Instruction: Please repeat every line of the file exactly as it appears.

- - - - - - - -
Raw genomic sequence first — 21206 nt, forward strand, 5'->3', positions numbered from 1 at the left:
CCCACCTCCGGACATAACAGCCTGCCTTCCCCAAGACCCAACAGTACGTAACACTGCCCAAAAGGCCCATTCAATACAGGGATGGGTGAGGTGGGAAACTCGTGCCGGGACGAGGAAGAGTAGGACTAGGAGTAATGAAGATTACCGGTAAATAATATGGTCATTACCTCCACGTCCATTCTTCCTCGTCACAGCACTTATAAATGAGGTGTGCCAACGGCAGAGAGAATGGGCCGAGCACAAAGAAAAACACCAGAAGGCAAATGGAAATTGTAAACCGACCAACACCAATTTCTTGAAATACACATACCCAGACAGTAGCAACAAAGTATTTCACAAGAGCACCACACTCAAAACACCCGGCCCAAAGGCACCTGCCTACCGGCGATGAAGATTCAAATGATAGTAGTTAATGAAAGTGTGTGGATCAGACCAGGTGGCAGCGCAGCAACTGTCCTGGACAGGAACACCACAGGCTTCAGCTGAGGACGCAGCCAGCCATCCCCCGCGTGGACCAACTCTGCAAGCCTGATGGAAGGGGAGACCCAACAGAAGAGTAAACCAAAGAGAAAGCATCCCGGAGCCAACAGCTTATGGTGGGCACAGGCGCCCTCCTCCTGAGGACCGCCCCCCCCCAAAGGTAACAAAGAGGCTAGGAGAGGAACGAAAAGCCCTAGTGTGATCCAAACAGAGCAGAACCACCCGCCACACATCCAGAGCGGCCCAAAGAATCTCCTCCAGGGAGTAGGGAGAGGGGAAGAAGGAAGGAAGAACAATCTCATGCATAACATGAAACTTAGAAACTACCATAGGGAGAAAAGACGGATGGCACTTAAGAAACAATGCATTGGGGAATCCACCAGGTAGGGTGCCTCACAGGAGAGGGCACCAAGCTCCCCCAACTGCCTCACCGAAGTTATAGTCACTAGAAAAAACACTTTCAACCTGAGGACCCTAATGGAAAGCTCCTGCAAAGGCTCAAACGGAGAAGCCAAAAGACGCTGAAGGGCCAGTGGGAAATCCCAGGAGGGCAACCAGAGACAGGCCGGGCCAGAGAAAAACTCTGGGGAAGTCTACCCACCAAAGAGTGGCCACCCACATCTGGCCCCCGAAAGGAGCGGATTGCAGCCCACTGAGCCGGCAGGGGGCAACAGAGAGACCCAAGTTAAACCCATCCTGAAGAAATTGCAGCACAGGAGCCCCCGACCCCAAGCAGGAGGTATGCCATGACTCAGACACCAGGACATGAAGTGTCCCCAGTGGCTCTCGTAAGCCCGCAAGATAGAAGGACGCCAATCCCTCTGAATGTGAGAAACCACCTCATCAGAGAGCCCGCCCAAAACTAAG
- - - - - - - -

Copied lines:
Raw genomic sequence first — 21206 nt, forward strand, 5'->3', positions numbered from 1 at the left:
CCCACCTCCGGACATAACAGCCTGCCTTCCCCAAGACCCAACAGTACGTAACACTGCCCAAAAGGCCCATTCAATACAGGGATGGGTGAGGTGGGAAACTCGTGCCGGGACGAGGAAGAGTAGGACTAGGAGTAATGAAGATTACCGGTAAATAATATGGTCATTACCTCCACGTCCATTCTTCCTCGTCACAGCACTTATAAATGAGGTGTGCCAACGGCAGAGAGAATGGGCCGAGCACAAAGAAAAACACCAGAAGGCAAATGGAAATTGTAAACCGACCAACACCAATTTCTTGAAATACACATACCCAGACAGTAGCAACAAAGTATTTCACAAGAGCACCACACTCAAAACACCCGGCCCAAAGGCACCTGCCTACCGGCGATGAAGATTCAAATGATAGTAGTTAATGAAAGTGTGTGGATCAGACCAGGTGGCAGCGCAGCAACTGTCCTGGACAGGAACACCACAGGCTTCAGCTGAGGACGCAGCCAGCCATCCCCCGCGTGGACCAACTCTGCAAGCCTGATGGAAGGGGAGACCCAACAGAAGAGTAAACCAAAGAGAAAGCATCCCGGAGCCAACAGCTTATGGTGGGCACAGGCGCCCTCCTCCTGAGGACCGCCCCCCCCCAAAGGTAACAAAGAGGCTAGGAGAGGAACGAAAAGCCCTAGTGTGATCCAAACAGAGCAGAACCACCCGCCACACATCCAGAGCGGCCCAAAGAATCTCCTCCAGGGAGTAGGGAGAGGGGAAGAAGGAAGGAAGAACAATCTCATGCATAACATGAAACTTAGAAACTACCATAGGGAGAAAAGACGGATGGCACTTAAGAAACAATGCATTGGGGAATCCACCAGGTAGGGTGCCTCACAGGAGAGGGCACCAAGCTCCCCCAACTGCCTCACCGAAGTTATAGTCACTAGAAAAAACACTTTCAACCTGAGGACCCTAATGGAAAGCTCCTGCAAAGGCTCAAACGGAGAAGCCAAAAGACGCTGAAGGGCCAGTGGGAAATCCCAGGAGGGCAACCAGAGACAGGCCGGGCCAGAGAAAAACTCTGGGGAAGTCTACCCACCAAAGAGTGGCCACCCACATCTGGCCCCCGAAAGGAGCGGATTGCAGCCCACTGAGCCGGCAGGGGGCAACAGAGAGACCCAAGTTAAACCCATCCTGAAGAAATTGCAGCACAGGAGCCCCCGACCCCAAGCAGGAGGTATGCCATGACTCAGACACCAGGACATGAAGTGTCCCCAGTGGCTCTCGTAAGCCCGCAAGATAGAAGGACGCCAATCCCTCTGAATGTGAGAAACCACCTCATCAGAGAGCCCGCCCAAAACTAAG